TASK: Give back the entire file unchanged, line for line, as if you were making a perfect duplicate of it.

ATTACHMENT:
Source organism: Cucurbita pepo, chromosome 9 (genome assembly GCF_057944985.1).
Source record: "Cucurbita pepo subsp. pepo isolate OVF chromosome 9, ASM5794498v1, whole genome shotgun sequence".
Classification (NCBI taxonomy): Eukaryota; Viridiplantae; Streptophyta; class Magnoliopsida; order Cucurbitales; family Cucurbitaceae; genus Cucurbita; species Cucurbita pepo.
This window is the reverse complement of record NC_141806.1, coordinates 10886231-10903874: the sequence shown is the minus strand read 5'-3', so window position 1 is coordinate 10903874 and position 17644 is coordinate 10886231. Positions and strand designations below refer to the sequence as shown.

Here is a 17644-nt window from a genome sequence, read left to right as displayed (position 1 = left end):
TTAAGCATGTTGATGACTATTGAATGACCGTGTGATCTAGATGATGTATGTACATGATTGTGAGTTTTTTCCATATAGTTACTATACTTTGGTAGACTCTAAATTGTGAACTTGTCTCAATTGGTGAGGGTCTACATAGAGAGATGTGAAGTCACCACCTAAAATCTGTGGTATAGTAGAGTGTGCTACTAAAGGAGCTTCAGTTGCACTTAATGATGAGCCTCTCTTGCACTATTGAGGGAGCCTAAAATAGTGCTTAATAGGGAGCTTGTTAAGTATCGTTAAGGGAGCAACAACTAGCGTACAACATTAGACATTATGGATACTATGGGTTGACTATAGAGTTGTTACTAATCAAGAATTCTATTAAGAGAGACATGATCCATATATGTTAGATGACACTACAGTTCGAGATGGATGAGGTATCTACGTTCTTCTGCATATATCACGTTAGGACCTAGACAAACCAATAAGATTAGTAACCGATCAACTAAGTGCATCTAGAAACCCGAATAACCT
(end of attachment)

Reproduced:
Source organism: Cucurbita pepo, chromosome 9 (genome assembly GCF_057944985.1).
Source record: "Cucurbita pepo subsp. pepo isolate OVF chromosome 9, ASM5794498v1, whole genome shotgun sequence".
Classification (NCBI taxonomy): Eukaryota; Viridiplantae; Streptophyta; class Magnoliopsida; order Cucurbitales; family Cucurbitaceae; genus Cucurbita; species Cucurbita pepo.
This window is the reverse complement of record NC_141806.1, coordinates 10886231-10903874: the sequence shown is the minus strand read 5'-3', so window position 1 is coordinate 10903874 and position 17644 is coordinate 10886231. Positions and strand designations below refer to the sequence as shown.

Here is a 17644-nt window from a genome sequence, read left to right as displayed (position 1 = left end):
TTAAGCATGTTGATGACTATTGAATGACCGTGTGATCTAGATGATGTATGTACATGATTGTGAGTTTTTTCCATATAGTTACTATACTTTGGTAGACTCTAAATTGTGAACTTGTCTCAATTGGTGAGGGTCTACATAGAGAGATGTGAAGTCACCACCTAAAATCTGTGGTATAGTAGAGTGTGCTACTAAAGGAGCTTCAGTTGCACTTAATGATGAGCCTCTCTTGCACTATTGAGGGAGCCTAAAATAGTGCTTAATAGGGAGCTTGTTAAGTATCGTTAAGGGAGCAACAACTAGCGTACAACATTAGACATTATGGATACTATGGGTTGACTATAGAGTTGTTACTAATCAAGAATTCTATTAAGAGAGACATGATCCATATATGTTAGATGACACTACAGTTCGAGATGGATGAGGTATCTACGTTCTTCTGCATATATCACGTTAGGACCTAGACAAACCAATAAGATTAGTAACCGATCAACTAAGTGCATCTAGAAACCCGAATAACCT